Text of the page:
Wanted: Innovative Tech Solutions to Fight Poverty. Behind This Promising Robin Hood Venture

I'm a big watcher of Shark Tank, the ABC television program that features promising (and not so promising) entrepreneurs who pitch their inventions to business titans (so-called "sharks") like Mark Cuban in the hopes of funding. One episode in the past featured Christopher Gray, a then Drexel senior who parlayed his own experience searching for money to fund his studies into Scholly, an app which finds scholarships for students. Gray won $1.3 million in student aid to fund is own studies, including a full ride from the Bill and Melinda Gates Foundation, by the way.

Between Gray's promising invention and his personal story— the son of a single mother— it wasn't long before he was offered $40,000 from two sharks. It was an unusually quick escalation from pitch to offer, and one shark even walked off in frustration, convinced that his peers didn't vet the product enough. In any case, to me, the episode illustrated just how alluring strong ideas with a social conscience can be.

Enter Blue Ridge Labs at Robin Hood, a Brooklyn-based social impact incubator that hosts fellowships, grants, and workshops that help social innovators build technology-based products and services aimed at the challenges faced by low-income Americans. The names "Blue Ridge" and "Robin Hood" might ring a bell for some. By Robin Hood, we're talking about the Robin Hood Foundation, the New York anti-poverty giant which runs a host of different programming and has been supported by many New York elite. I've written about one of these supporters, John Griffin, who sits on the board of directors of the Robin Hood Foundation, and gave $1.6 million to the outfit a few years ago. Griffin and his wife Amy's philanthropic priorities are education and fighting poverty, and they've supported a number of different antipoverty efforts in the city.

Griffin also founded the Blue Ridge Foundation of New York City, which for years has supported social change strategies that operate in high poverty communities. One past grantee helps low-wage employees enroll in medicaid and food stamps. When the Blue Ridge Foundation announced that it would be no longer accepting unsolicited propoals, it also announced a venture with the Robin Hood Foundation —Blue Ridge Labs.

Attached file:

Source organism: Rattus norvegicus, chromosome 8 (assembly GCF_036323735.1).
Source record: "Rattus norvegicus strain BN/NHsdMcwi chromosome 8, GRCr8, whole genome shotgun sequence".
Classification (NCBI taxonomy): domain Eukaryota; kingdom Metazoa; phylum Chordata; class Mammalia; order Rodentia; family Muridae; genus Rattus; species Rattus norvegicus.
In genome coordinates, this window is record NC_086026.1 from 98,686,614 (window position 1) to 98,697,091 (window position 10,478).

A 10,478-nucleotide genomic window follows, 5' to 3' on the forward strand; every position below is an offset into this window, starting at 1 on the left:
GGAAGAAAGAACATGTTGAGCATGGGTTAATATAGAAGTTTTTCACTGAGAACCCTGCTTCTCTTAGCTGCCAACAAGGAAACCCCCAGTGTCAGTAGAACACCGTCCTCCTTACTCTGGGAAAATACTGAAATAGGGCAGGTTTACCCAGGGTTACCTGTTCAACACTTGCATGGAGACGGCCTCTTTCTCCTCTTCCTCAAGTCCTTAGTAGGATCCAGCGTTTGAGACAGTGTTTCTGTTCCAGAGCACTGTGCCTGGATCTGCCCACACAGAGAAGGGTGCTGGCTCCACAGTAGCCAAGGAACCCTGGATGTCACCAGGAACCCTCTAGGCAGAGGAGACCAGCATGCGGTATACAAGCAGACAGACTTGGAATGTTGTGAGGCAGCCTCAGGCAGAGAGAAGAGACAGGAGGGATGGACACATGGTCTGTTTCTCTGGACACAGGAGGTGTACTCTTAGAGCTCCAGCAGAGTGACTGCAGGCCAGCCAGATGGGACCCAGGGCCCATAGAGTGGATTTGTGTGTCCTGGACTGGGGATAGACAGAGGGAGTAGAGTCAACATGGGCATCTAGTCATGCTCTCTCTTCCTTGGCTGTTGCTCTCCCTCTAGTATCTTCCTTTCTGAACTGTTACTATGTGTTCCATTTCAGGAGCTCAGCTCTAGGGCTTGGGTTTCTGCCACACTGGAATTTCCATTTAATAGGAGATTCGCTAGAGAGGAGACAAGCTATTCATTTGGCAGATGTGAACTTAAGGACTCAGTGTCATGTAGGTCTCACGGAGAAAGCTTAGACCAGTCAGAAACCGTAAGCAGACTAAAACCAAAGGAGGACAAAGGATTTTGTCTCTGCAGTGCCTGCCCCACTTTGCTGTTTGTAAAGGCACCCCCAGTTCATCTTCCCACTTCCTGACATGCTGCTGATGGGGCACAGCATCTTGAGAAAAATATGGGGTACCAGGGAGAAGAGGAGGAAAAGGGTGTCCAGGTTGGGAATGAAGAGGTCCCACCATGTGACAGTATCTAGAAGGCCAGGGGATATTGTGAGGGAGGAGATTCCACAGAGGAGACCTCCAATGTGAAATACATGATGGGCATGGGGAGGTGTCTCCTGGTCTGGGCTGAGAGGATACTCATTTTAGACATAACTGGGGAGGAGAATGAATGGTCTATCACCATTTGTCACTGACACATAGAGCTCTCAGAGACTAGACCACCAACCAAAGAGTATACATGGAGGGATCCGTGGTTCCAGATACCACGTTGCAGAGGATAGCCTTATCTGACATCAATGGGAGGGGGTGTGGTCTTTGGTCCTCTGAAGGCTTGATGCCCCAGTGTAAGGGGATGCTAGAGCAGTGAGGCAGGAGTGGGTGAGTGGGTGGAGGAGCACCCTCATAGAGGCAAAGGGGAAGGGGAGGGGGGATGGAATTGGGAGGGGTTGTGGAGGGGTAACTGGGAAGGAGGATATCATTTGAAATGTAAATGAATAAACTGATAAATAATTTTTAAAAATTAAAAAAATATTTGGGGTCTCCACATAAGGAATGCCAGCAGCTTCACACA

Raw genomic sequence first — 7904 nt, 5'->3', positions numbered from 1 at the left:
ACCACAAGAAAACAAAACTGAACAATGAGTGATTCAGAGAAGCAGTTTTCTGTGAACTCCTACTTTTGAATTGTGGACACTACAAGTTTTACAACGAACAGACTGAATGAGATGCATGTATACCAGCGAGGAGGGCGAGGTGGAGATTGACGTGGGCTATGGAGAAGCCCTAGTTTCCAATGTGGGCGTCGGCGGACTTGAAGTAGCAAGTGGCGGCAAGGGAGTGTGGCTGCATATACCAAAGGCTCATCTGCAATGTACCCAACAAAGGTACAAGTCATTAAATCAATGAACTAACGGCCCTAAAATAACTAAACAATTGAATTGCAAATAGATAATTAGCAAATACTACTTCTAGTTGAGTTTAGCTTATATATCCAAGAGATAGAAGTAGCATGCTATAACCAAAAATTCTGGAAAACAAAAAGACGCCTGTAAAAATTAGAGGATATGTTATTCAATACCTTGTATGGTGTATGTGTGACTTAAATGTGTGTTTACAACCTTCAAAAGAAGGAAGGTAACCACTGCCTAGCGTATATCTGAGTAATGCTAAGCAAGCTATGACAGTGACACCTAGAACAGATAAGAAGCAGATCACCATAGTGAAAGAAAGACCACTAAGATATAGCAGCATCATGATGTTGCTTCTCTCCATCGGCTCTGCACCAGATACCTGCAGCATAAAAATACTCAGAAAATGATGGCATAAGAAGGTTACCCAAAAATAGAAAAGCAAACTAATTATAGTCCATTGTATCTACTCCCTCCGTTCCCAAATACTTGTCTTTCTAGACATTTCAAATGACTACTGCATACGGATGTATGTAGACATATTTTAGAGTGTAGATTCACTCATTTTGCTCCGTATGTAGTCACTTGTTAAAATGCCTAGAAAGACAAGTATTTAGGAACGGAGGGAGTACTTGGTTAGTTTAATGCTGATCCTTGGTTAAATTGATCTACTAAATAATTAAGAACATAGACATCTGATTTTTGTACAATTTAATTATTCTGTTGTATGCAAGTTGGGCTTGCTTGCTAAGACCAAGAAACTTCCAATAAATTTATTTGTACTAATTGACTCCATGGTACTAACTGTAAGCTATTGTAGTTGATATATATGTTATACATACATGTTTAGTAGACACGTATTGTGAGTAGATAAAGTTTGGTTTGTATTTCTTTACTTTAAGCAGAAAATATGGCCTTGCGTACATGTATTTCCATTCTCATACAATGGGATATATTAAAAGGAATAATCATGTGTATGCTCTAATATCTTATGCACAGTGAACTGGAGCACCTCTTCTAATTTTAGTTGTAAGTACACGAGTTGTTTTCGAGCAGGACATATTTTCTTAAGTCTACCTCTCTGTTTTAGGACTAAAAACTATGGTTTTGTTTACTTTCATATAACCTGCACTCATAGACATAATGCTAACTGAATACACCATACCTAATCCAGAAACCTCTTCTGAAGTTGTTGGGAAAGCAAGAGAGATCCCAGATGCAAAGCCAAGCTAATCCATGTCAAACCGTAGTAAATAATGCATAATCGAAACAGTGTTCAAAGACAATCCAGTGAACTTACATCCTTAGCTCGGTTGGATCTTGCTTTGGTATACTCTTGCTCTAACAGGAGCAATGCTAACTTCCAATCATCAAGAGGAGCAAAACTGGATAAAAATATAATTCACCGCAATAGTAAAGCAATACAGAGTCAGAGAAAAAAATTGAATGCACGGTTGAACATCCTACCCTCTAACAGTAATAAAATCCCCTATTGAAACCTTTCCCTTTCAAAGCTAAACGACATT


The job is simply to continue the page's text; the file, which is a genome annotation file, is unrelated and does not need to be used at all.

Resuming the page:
The leaders at Blue Ridge Labs point out that 25 million American families live on less than $25,000 per year. And this social incubator "encourages entrepreneurs, designers, and developers to build products for communities that are often overlooked by technology." Through its fellowship program, its five-month paid fellowships help innovators build products with high impacts for New Yorkers with low-incomes.

Blue Ridge Labs' very first batch of 21 fellows were selected from some 350 applicants in 2014 and created products such as Easy Food Stamps by Propel, a user-friendly interface that guides applicants through a questionnaire which previously had to be completed on paper or on a desktop computer. Another early project allowed students to track their GPAs on their phone, and another, called Rebank, helps low-income earners find the best banking options. In 2015, Blue Ridge Labs became a part of Robin Hood to expand its reach and impact.

Fast-forward to 2016, in which the year's challenge was to close the justice gap. According to the group:

The courts are the final line of defense against poverty and inequality — yet too many New Yorkers lack the support of an attorney when they are forced to fight to stay in their homes, protect their wages, or avoid deportation. We think technology has a role to play in ensuring the justice system works for everyone, regardless of income.

Another effort of Blue Ridge Labs is called Catalyst, which "gives social ventures a six-month opportunity to build an organization that could reach millions." However, the group is not accepting applications at this time.

The Blue Ridge Labs fellowship is split into two parts, starting with an intensive eight-week research phase. This is followed by an 80-day building phase, where the best ideas and products are tested and built. At the end of the process, much like Shark Tank, fellows present their product to a crowd for chance to win additional funding. Fellows include entrepreneurs, designers, engineers, industry experts, and coders.

In terms of grantmaking, Blue Ridge Grants only provides grants to participants in its fellowship and catalyst programs. It requires all of fellows to be in NYC and work out of its co-working space for the duration of the fellowship. For the catalyst program, at least one team member must work full-time out of the co-working space. The most recent application deadline for the fellowship program closed on March 20, so stay tuned for updates about this exciting new venture for 2017. Following Blue Ridge Labs' blog is a good way to stay up-to-date.